Here are tips I’ve found helpful and I try to apply them whenever possible. Although I don’t always get it right, especially with three young children.
Stick to a specific sleep schedule, try to settle down and wake up at the same time each day. Remembering that a lie-in at weekends won’t make up for and lack of sleep during the working week, and might well make it harder to get up on Monday morning.
Try to avoid caffeine, alcohol and nicotine too near to bedtime as these can be detrimental to good sleep. The latter two are not a problem for me as I’m teetotal and don’t smoke, but caffeine can be. I don’t usually drink coffee after 12 noon (2.00 pm at the latest) although I still drink tea, and so to reduce my caffeine intake before bed I’ll often drink decaffeinated tea. Another option is herbal tea, which I try to drink at least once a day, usually with a teaspoon of acacia honey to sweeten.
It’s often tempting to eat late into the evening, but this isn’t always a good idea. I’m also at an age when my bladder can wake me up in the night, so I try to balance the need to be hydrated with my overall fluid intake.
Exercise is good, but not too near bedtime. We all know that exercise is beneficial for our overall health and wellbeing, but it’s better done earlier in the day.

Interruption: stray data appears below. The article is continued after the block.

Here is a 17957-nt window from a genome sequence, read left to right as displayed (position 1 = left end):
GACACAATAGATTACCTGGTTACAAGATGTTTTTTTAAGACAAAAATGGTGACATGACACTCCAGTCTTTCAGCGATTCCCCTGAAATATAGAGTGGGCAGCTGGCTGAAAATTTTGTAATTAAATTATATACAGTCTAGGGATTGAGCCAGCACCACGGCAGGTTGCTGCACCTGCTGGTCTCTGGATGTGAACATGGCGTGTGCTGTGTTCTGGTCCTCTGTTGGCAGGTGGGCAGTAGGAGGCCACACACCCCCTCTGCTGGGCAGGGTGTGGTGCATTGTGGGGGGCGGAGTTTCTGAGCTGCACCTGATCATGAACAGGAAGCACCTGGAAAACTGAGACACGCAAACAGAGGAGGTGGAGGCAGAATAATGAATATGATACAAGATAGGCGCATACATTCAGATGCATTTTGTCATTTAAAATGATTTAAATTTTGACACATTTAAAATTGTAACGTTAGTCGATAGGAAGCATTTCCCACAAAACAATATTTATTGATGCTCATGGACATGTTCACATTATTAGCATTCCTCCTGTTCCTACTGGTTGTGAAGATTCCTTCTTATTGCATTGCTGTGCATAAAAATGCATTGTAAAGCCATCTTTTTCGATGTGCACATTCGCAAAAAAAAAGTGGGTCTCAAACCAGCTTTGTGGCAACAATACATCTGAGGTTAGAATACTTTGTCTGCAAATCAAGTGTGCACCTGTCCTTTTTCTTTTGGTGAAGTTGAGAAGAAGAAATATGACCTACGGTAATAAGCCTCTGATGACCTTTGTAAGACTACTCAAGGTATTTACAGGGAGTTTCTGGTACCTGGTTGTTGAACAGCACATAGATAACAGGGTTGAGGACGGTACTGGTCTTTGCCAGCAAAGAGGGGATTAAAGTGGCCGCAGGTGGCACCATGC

Naps are good and can help to make up for lost sleep, but it’s best not to take these after the middle of the afternoon as these can then make it harder to fall asleep at night.
Make sure you unwind before bed if possible, schedule it into your daily routine. Reading or listening to music can be helpful ways to relax.
Avoid screen time before bed and, if possible, keep smartphones and tablets out of the bedroom. You can also use a blue filter to reduce the detrimental effect of screen light while winding down to sleep. Many devices and operating systems now have these built-in, or there are apps you can use. You can also turn the brightness down.
A hot bath is good for helping you to relax and unwind, but also the lowing of body temperature that occurs after a bath helps you to become sleepy.
Make sure your bedroom is dark and cool, and get rid of anything that might distract you. If it’s not completely dark you could try an eye mask.
This last tip depends on you as an individual and may vary in different circumstances. If you can’t sleep, do you get up or simply lay resting? I usually apply the rule that if not sleeping is making me anxious it’s probably better to get up for a while before returning to bed, otherwise I stay put. But always avoid the temptation to check your smartphone.
Finally, in all of this don’t forget the old adage, that an hour of sleep before midnight is worth two after midnight. Sleep well.
A thing of beauty is a joy for ever:
Its loveliness increases; it will never
Pass into nothingness; but still will keep
A bower quiet for us, and a sleep
Full of sweet dreams, and health, and quiet breathing.
Therefore, on every morrow, are we wreathing
A flowery band to bind us to the earth,
Spite of despondence, of the inhuman dearth
Of noble natures, of the gloomy days,
Of all the unhealthy and o’er-darkened ways
Made for our searching: yes, in spite of all,
Some shape of beauty moves away the pall
From our dark spirits.